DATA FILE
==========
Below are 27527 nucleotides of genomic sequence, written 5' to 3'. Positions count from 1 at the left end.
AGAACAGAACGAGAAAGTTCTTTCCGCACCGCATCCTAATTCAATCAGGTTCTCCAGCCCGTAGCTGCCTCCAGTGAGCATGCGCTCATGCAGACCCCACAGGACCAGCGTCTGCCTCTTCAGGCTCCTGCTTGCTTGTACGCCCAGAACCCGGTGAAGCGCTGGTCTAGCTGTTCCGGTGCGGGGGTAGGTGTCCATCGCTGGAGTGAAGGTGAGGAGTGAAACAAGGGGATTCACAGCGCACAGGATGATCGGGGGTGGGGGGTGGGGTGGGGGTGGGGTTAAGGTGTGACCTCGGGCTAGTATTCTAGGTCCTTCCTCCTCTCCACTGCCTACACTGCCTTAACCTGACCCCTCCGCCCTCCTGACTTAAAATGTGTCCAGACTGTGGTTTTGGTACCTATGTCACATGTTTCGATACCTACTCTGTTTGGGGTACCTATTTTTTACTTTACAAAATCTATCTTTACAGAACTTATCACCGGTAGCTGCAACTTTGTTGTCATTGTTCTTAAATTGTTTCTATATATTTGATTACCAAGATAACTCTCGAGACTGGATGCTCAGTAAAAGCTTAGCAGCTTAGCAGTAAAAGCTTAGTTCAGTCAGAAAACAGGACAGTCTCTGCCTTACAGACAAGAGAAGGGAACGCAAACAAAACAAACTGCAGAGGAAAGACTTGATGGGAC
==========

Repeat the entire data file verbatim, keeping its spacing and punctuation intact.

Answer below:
Below are 27527 nucleotides of genomic sequence, written 5' to 3'. Positions count from 1 at the left end.
AGAACAGAACGAGAAAGTTCTTTCCGCACCGCATCCTAATTCAATCAGGTTCTCCAGCCCGTAGCTGCCTCCAGTGAGCATGCGCTCATGCAGACCCCACAGGACCAGCGTCTGCCTCTTCAGGCTCCTGCTTGCTTGTACGCCCAGAACCCGGTGAAGCGCTGGTCTAGCTGTTCCGGTGCGGGGGTAGGTGTCCATCGCTGGAGTGAAGGTGAGGAGTGAAACAAGGGGATTCACAGCGCACAGGATGATCGGGGGTGGGGGGTGGGGTGGGGGTGGGGTTAAGGTGTGACCTCGGGCTAGTATTCTAGGTCCTTCCTCCTCTCCACTGCCTACACTGCCTTAACCTGACCCCTCCGCCCTCCTGACTTAAAATGTGTCCAGACTGTGGTTTTGGTACCTATGTCACATGTTTCGATACCTACTCTGTTTGGGGTACCTATTTTTTACTTTACAAAATCTATCTTTACAGAACTTATCACCGGTAGCTGCAACTTTGTTGTCATTGTTCTTAAATTGTTTCTATATATTTGATTACCAAGATAACTCTCGAGACTGGATGCTCAGTAAAAGCTTAGCAGCTTAGCAGTAAAAGCTTAGTTCAGTCAGAAAACAGGACAGTCTCTGCCTTACAGACAAGAGAAGGGAACGCAAACAAAACAAACTGCAGAGGAAAGACTTGATGGGAC